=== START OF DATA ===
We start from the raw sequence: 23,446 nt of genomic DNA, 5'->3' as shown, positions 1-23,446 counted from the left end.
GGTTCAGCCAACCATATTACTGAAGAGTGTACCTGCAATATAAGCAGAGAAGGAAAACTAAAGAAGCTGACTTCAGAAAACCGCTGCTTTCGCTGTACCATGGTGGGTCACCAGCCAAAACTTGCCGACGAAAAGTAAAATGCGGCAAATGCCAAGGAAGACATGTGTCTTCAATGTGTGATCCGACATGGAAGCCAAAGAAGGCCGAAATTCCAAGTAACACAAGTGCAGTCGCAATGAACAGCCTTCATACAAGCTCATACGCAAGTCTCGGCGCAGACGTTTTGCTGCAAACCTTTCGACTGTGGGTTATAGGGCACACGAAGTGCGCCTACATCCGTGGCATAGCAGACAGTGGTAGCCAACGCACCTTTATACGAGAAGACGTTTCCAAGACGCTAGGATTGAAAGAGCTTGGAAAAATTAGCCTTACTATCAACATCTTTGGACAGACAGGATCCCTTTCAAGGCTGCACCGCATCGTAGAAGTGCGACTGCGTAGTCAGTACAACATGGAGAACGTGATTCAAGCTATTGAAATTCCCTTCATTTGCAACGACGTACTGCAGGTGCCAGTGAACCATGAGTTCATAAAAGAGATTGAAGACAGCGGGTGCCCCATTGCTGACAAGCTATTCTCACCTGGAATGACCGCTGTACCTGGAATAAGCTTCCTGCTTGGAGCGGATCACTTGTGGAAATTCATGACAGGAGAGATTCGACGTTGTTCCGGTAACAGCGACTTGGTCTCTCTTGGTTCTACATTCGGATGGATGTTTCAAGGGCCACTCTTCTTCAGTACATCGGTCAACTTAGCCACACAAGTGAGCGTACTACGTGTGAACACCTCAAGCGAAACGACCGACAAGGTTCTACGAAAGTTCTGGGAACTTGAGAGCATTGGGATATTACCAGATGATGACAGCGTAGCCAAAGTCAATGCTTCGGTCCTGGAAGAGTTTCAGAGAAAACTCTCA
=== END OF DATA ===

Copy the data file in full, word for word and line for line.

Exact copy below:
We start from the raw sequence: 23,446 nt of genomic DNA, 5'->3' as shown, positions 1-23,446 counted from the left end.
GGTTCAGCCAACCATATTACTGAAGAGTGTACCTGCAATATAAGCAGAGAAGGAAAACTAAAGAAGCTGACTTCAGAAAACCGCTGCTTTCGCTGTACCATGGTGGGTCACCAGCCAAAACTTGCCGACGAAAAGTAAAATGCGGCAAATGCCAAGGAAGACATGTGTCTTCAATGTGTGATCCGACATGGAAGCCAAAGAAGGCCGAAATTCCAAGTAACACAAGTGCAGTCGCAATGAACAGCCTTCATACAAGCTCATACGCAAGTCTCGGCGCAGACGTTTTGCTGCAAACCTTTCGACTGTGGGTTATAGGGCACACGAAGTGCGCCTACATCCGTGGCATAGCAGACAGTGGTAGCCAACGCACCTTTATACGAGAAGACGTTTCCAAGACGCTAGGATTGAAAGAGCTTGGAAAAATTAGCCTTACTATCAACATCTTTGGACAGACAGGATCCCTTTCAAGGCTGCACCGCATCGTAGAAGTGCGACTGCGTAGTCAGTACAACATGGAGAACGTGATTCAAGCTATTGAAATTCCCTTCATTTGCAACGACGTACTGCAGGTGCCAGTGAACCATGAGTTCATAAAAGAGATTGAAGACAGCGGGTGCCCCATTGCTGACAAGCTATTCTCACCTGGAATGACCGCTGTACCTGGAATAAGCTTCCTGCTTGGAGCGGATCACTTGTGGAAATTCATGACAGGAGAGATTCGACGTTGTTCCGGTAACAGCGACTTGGTCTCTCTTGGTTCTACATTCGGATGGATGTTTCAAGGGCCACTCTTCTTCAGTACATCGGTCAACTTAGCCACACAAGTGAGCGTACTACGTGTGAACACCTCAAGCGAAACGACCGACAAGGTTCTACGAAAGTTCTGGGAACTTGAGAGCATTGGGATATTACCAGATGATGACAGCGTAGCCAAAGTCAATGCTTCGGTCCTGGAAGAGTTTCAGAGAAAACTCTCA